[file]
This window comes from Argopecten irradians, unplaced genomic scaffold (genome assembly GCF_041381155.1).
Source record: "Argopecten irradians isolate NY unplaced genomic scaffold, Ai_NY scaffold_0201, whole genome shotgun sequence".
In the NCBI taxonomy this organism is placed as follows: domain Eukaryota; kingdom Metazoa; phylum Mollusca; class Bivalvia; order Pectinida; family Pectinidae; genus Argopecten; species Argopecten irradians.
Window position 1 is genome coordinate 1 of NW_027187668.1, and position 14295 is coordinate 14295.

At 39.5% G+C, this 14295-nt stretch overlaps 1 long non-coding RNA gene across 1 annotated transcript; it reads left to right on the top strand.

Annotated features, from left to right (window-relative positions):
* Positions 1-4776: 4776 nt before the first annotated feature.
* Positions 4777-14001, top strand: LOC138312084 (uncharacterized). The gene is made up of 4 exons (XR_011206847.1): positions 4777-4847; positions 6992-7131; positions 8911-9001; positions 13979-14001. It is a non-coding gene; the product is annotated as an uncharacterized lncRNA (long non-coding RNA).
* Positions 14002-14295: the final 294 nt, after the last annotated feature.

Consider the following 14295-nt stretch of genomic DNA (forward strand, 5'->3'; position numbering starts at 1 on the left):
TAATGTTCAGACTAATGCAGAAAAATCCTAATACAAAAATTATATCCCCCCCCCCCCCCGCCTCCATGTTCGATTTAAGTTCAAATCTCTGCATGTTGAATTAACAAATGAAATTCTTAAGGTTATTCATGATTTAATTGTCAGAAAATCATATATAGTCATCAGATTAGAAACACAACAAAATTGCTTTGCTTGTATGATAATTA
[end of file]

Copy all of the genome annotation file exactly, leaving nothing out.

This window comes from Argopecten irradians, unplaced genomic scaffold (genome assembly GCF_041381155.1).
Source record: "Argopecten irradians isolate NY unplaced genomic scaffold, Ai_NY scaffold_0201, whole genome shotgun sequence".
In the NCBI taxonomy this organism is placed as follows: domain Eukaryota; kingdom Metazoa; phylum Mollusca; class Bivalvia; order Pectinida; family Pectinidae; genus Argopecten; species Argopecten irradians.
Window position 1 is genome coordinate 1 of NW_027187668.1, and position 14295 is coordinate 14295.

At 39.5% G+C, this 14295-nt stretch overlaps 1 long non-coding RNA gene across 1 annotated transcript; it reads left to right on the top strand.

Annotated features, from left to right (window-relative positions):
* Positions 1-4776: 4776 nt before the first annotated feature.
* Positions 4777-14001, top strand: LOC138312084 (uncharacterized). The gene is made up of 4 exons (XR_011206847.1): positions 4777-4847; positions 6992-7131; positions 8911-9001; positions 13979-14001. It is a non-coding gene; the product is annotated as an uncharacterized lncRNA (long non-coding RNA).
* Positions 14002-14295: the final 294 nt, after the last annotated feature.

Consider the following 14295-nt stretch of genomic DNA (forward strand, 5'->3'; position numbering starts at 1 on the left):
TAATGTTCAGACTAATGCAGAAAAATCCTAATACAAAAATTATATCCCCCCCCCCCCCCGCCTCCATGTTCGATTTAAGTTCAAATCTCTGCATGTTGAATTAACAAATGAAATTCTTAAGGTTATTCATGATTTAATTGTCAGAAAATCATATATAGTCATCAGATTAGAAACACAACAAAATTGCTTTGCTTGTATGATAATTA